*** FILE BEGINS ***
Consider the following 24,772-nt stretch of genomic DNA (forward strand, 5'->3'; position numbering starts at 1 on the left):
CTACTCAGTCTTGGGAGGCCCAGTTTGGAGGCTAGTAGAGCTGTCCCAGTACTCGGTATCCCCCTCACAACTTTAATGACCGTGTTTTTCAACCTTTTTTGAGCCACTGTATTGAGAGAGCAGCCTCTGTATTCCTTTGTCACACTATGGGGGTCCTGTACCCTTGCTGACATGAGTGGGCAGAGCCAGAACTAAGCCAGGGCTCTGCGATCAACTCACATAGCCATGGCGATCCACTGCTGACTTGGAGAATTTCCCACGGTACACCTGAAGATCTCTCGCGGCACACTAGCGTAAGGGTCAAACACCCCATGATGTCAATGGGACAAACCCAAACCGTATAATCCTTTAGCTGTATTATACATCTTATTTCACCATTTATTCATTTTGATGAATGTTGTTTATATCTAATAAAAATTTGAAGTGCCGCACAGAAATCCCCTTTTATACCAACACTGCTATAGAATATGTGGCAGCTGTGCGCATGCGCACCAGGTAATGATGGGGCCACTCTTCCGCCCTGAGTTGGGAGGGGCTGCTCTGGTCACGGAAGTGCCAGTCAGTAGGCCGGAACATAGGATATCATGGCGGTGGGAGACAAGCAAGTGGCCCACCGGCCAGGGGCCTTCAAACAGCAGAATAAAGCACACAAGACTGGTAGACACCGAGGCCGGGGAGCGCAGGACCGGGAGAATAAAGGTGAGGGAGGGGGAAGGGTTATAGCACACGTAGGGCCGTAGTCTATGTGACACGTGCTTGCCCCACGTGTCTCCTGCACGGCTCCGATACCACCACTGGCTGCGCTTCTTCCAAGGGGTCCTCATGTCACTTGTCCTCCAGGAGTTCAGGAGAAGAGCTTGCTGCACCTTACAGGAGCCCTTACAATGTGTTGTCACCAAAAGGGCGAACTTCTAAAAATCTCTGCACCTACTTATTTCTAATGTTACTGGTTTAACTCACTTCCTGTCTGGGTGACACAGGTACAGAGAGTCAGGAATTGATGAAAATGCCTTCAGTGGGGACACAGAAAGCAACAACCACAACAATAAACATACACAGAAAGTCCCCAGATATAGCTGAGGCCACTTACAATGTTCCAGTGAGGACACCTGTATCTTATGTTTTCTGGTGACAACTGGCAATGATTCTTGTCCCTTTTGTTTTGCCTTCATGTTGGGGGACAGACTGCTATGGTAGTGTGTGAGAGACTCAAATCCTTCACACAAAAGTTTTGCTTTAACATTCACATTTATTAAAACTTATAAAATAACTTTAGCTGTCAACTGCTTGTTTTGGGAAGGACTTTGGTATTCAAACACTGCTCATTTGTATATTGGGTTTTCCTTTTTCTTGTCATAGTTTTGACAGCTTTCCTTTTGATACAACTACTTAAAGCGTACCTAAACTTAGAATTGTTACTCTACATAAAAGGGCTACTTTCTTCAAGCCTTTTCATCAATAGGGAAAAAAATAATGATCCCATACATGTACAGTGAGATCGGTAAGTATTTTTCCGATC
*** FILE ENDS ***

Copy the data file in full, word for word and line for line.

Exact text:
Consider the following 24,772-nt stretch of genomic DNA (forward strand, 5'->3'; position numbering starts at 1 on the left):
CTACTCAGTCTTGGGAGGCCCAGTTTGGAGGCTAGTAGAGCTGTCCCAGTACTCGGTATCCCCCTCACAACTTTAATGACCGTGTTTTTCAACCTTTTTTGAGCCACTGTATTGAGAGAGCAGCCTCTGTATTCCTTTGTCACACTATGGGGGTCCTGTACCCTTGCTGACATGAGTGGGCAGAGCCAGAACTAAGCCAGGGCTCTGCGATCAACTCACATAGCCATGGCGATCCACTGCTGACTTGGAGAATTTCCCACGGTACACCTGAAGATCTCTCGCGGCACACTAGCGTAAGGGTCAAACACCCCATGATGTCAATGGGACAAACCCAAACCGTATAATCCTTTAGCTGTATTATACATCTTATTTCACCATTTATTCATTTTGATGAATGTTGTTTATATCTAATAAAAATTTGAAGTGCCGCACAGAAATCCCCTTTTATACCAACACTGCTATAGAATATGTGGCAGCTGTGCGCATGCGCACCAGGTAATGATGGGGCCACTCTTCCGCCCTGAGTTGGGAGGGGCTGCTCTGGTCACGGAAGTGCCAGTCAGTAGGCCGGAACATAGGATATCATGGCGGTGGGAGACAAGCAAGTGGCCCACCGGCCAGGGGCCTTCAAACAGCAGAATAAAGCACACAAGACTGGTAGACACCGAGGCCGGGGAGCGCAGGACCGGGAGAATAAAGGTGAGGGAGGGGGAAGGGTTATAGCACACGTAGGGCCGTAGTCTATGTGACACGTGCTTGCCCCACGTGTCTCCTGCACGGCTCCGATACCACCACTGGCTGCGCTTCTTCCAAGGGGTCCTCATGTCACTTGTCCTCCAGGAGTTCAGGAGAAGAGCTTGCTGCACCTTACAGGAGCCCTTACAATGTGTTGTCACCAAAAGGGCGAACTTCTAAAAATCTCTGCACCTACTTATTTCTAATGTTACTGGTTTAACTCACTTCCTGTCTGGGTGACACAGGTACAGAGAGTCAGGAATTGATGAAAATGCCTTCAGTGGGGACACAGAAAGCAACAACCACAACAATAAACATACACAGAAAGTCCCCAGATATAGCTGAGGCCACTTACAATGTTCCAGTGAGGACACCTGTATCTTATGTTTTCTGGTGACAACTGGCAATGATTCTTGTCCCTTTTGTTTTGCCTTCATGTTGGGGGACAGACTGCTATGGTAGTGTGTGAGAGACTCAAATCCTTCACACAAAAGTTTTGCTTTAACATTCACATTTATTAAAACTTATAAAATAACTTTAGCTGTCAACTGCTTGTTTTGGGAAGGACTTTGGTATTCAAACACTGCTCATTTGTATATTGGGTTTTCCTTTTTCTTGTCATAGTTTTGACAGCTTTCCTTTTGATACAACTACTTAAAGCGTACCTAAACTTAGAATTGTTACTCTACATAAAAGGGCTACTTTCTTCAAGCCTTTTCATCAATAGGGAAAAAAATAATGATCCCATACATGTACAGTGAGATCGGTAAGTATTTTTCCGATC